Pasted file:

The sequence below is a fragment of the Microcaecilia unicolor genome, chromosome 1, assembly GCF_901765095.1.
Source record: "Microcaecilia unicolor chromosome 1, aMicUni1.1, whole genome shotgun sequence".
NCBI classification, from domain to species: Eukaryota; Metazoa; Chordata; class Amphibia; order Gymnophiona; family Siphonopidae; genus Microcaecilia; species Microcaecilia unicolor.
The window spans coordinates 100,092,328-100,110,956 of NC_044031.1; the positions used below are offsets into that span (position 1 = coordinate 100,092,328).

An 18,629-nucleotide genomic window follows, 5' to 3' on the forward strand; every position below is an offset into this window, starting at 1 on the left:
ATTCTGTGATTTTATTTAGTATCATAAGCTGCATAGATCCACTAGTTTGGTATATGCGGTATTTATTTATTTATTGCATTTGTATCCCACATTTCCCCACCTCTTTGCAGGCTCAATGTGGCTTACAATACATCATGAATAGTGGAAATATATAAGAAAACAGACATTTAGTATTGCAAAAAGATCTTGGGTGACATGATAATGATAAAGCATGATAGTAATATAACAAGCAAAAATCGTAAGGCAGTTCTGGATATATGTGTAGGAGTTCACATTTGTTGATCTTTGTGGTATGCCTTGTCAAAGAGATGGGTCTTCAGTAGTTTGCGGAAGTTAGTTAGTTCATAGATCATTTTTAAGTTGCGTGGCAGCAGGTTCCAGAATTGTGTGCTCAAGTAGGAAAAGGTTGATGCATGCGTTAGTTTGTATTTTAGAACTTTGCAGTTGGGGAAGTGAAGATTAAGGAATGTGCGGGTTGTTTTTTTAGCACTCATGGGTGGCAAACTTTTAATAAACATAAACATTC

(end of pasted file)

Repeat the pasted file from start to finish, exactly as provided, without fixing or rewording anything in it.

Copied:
The sequence below is a fragment of the Microcaecilia unicolor genome, chromosome 1, assembly GCF_901765095.1.
Source record: "Microcaecilia unicolor chromosome 1, aMicUni1.1, whole genome shotgun sequence".
NCBI classification, from domain to species: Eukaryota; Metazoa; Chordata; class Amphibia; order Gymnophiona; family Siphonopidae; genus Microcaecilia; species Microcaecilia unicolor.
The window spans coordinates 100,092,328-100,110,956 of NC_044031.1; the positions used below are offsets into that span (position 1 = coordinate 100,092,328).

An 18,629-nucleotide genomic window follows, 5' to 3' on the forward strand; every position below is an offset into this window, starting at 1 on the left:
ATTCTGTGATTTTATTTAGTATCATAAGCTGCATAGATCCACTAGTTTGGTATATGCGGTATTTATTTATTTATTGCATTTGTATCCCACATTTCCCCACCTCTTTGCAGGCTCAATGTGGCTTACAATACATCATGAATAGTGGAAATATATAAGAAAACAGACATTTAGTATTGCAAAAAGATCTTGGGTGACATGATAATGATAAAGCATGATAGTAATATAACAAGCAAAAATCGTAAGGCAGTTCTGGATATATGTGTAGGAGTTCACATTTGTTGATCTTTGTGGTATGCCTTGTCAAAGAGATGGGTCTTCAGTAGTTTGCGGAAGTTAGTTAGTTCATAGATCATTTTTAAGTTGCGTGGCAGCAGGTTCCAGAATTGTGTGCTCAAGTAGGAAAAGGTTGATGCATGCGTTAGTTTGTATTTTAGAACTTTGCAGTTGGGGAAGTGAAGATTAAGGAATGTGCGGGTTGTTTTTTTAGCACTCATGGGTGGCAAACTTTTAATAAACATAAACATTC